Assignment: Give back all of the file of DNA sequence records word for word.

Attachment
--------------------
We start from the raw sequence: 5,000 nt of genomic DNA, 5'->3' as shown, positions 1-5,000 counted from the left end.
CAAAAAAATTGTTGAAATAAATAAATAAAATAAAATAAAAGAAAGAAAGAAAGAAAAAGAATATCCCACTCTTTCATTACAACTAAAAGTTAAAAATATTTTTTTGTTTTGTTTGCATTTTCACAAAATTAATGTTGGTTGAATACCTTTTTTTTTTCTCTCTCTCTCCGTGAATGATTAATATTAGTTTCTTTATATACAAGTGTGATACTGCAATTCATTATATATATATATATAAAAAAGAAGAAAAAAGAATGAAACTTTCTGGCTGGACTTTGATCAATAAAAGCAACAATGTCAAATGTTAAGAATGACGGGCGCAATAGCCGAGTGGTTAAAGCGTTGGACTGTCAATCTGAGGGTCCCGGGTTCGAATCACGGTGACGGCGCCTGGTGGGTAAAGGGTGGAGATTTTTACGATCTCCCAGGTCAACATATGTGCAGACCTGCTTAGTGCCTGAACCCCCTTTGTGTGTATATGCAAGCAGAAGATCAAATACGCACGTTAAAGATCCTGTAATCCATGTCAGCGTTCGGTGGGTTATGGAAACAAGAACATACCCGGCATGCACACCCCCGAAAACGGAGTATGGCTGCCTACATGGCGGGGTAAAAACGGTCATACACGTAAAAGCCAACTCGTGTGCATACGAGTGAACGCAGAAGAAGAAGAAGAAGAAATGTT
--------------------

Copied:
We start from the raw sequence: 5,000 nt of genomic DNA, 5'->3' as shown, positions 1-5,000 counted from the left end.
CAAAAAAATTGTTGAAATAAATAAATAAAATAAAATAAAAGAAAGAAAGAAAGAAAAAGAATATCCCACTCTTTCATTACAACTAAAAGTTAAAAATATTTTTTTGTTTTGTTTGCATTTTCACAAAATTAATGTTGGTTGAATACCTTTTTTTTTTCTCTCTCTCTCCGTGAATGATTAATATTAGTTTCTTTATATACAAGTGTGATACTGCAATTCATTATATATATATATATAAAAAAGAAGAAAAAAGAATGAAACTTTCTGGCTGGACTTTGATCAATAAAAGCAACAATGTCAAATGTTAAGAATGACGGGCGCAATAGCCGAGTGGTTAAAGCGTTGGACTGTCAATCTGAGGGTCCCGGGTTCGAATCACGGTGACGGCGCCTGGTGGGTAAAGGGTGGAGATTTTTACGATCTCCCAGGTCAACATATGTGCAGACCTGCTTAGTGCCTGAACCCCCTTTGTGTGTATATGCAAGCAGAAGATCAAATACGCACGTTAAAGATCCTGTAATCCATGTCAGCGTTCGGTGGGTTATGGAAACAAGAACATACCCGGCATGCACACCCCCGAAAACGGAGTATGGCTGCCTACATGGCGGGGTAAAAACGGTCATACACGTAAAAGCCAACTCGTGTGCATACGAGTGAACGCAGAAGAAGAAGAAGAAGAAATGTT